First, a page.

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European Network and Information Security Agency (ENISA) Issues Cloud Computing Guidance

25 November 2009

 European Network and Information Security Agency ENISA Issues Cloud Computing GuidanceThe European Network and Information Security Agency (ENISA) has just published a paper on cloud computing, which discusses the benefits and risks of cloud computing from a security perspective. The paper also includes recommendations for improving information security in the context of cloud computing and provides a - in our view very helpful - set of questions that organizations can use to assess whether or not providers of cloud computing services are sufficiently protecting the data entrusted to them.

The key conclusion of the paper is that the “cloud’s economies of scale and flexibility are both a friend and a foe from a security point of view. The massive concentrations of resources and data present a more attractive target to attackers, but cloud-based defenses can be more robust, scalable and cost-effective.”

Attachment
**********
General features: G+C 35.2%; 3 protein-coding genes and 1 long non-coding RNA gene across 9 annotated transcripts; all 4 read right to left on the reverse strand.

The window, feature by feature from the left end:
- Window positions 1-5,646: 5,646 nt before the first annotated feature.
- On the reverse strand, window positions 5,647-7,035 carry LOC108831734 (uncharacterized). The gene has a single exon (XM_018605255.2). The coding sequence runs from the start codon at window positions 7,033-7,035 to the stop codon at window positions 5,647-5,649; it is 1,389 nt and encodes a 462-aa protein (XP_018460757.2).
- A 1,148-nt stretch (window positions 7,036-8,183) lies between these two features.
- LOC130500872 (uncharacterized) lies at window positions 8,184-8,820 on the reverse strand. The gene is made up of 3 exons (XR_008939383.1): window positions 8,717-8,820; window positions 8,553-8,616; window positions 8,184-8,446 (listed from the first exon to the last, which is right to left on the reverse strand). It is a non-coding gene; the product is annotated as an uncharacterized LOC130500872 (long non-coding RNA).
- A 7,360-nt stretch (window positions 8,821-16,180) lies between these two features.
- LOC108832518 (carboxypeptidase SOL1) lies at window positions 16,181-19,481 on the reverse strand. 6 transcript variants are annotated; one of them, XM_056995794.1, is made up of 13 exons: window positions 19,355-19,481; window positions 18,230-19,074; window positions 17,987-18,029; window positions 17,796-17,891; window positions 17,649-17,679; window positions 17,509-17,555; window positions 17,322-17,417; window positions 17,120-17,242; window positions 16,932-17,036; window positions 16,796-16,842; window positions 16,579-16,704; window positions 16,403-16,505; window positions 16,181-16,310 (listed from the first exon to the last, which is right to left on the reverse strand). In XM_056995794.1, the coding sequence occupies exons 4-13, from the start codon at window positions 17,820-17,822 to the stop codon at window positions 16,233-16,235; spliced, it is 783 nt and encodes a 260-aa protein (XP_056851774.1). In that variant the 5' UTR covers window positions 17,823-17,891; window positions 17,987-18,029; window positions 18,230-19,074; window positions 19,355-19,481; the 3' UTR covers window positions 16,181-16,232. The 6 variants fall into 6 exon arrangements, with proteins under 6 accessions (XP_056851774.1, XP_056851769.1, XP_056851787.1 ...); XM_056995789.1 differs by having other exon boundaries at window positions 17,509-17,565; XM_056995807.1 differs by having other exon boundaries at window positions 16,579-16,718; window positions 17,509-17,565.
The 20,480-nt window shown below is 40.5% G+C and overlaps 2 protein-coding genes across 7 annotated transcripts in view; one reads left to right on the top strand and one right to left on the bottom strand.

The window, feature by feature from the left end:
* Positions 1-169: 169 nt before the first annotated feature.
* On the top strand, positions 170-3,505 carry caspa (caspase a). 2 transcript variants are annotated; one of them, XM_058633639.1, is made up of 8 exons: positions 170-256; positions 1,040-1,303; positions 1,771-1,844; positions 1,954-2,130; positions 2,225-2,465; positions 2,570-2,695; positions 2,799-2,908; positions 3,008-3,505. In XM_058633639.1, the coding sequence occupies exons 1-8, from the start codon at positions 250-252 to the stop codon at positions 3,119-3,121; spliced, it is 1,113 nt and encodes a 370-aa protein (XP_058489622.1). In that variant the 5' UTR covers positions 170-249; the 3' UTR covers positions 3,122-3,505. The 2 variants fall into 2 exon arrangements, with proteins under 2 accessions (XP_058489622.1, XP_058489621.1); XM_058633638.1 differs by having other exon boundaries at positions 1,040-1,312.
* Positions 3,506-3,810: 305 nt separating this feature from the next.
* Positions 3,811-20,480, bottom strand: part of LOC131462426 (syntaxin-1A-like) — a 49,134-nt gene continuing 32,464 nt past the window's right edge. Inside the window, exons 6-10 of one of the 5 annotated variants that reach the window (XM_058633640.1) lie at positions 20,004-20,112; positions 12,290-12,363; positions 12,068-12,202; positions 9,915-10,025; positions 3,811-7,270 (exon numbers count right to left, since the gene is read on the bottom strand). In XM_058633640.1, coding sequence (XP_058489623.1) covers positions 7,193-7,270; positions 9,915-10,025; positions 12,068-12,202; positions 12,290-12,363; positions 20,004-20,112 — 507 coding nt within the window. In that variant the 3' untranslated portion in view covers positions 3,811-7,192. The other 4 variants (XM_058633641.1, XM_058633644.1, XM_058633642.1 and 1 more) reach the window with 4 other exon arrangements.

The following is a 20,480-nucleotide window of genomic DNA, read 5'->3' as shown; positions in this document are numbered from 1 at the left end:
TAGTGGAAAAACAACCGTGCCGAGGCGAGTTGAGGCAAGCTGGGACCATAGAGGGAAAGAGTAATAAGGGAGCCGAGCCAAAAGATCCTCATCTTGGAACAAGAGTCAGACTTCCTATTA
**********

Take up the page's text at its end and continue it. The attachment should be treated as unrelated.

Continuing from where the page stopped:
The paper is particularly timely in light of the European Commission’s public consultation on the legal framework for the fundamental right to protection of personal data, which closes at the end of next month. ENISA’s paper includes specific recommendations for the European Commission’s future consideration. It rightfully points out that certain issues related to the EU Data Protection Directive and Article 29 Working Party recommendations warrant clarification. In the current legal framework, it is not clear, for example, under which circumstances a provider of cloud computing services may be classified as a “joint controller” of personal data. ENISA also recommends that the European Commission examine and clarify, inter alia:

-         whether providers of cloud computing services should be obliged to notify their customers of data security breaches (and what information should be provided to these customers);

-         the legal impact of data transfers to providers of cloud computing services in countries outside the European Economic Area (EEA), if those countries do not provide an “adequate” level of data protection;

-         how the intermediary liability exemptions arising from the eCommerce Directive apply to providers of cloud computing services.

As far as information security in concerned, ENISA’s paper provides useful and practical guidance for potential and existing users of cloud computing services as well as policy makers. It will be interesting to see to what extent its recommendations will result in concrete action by the European Commission and/or Article 29 Working Party.

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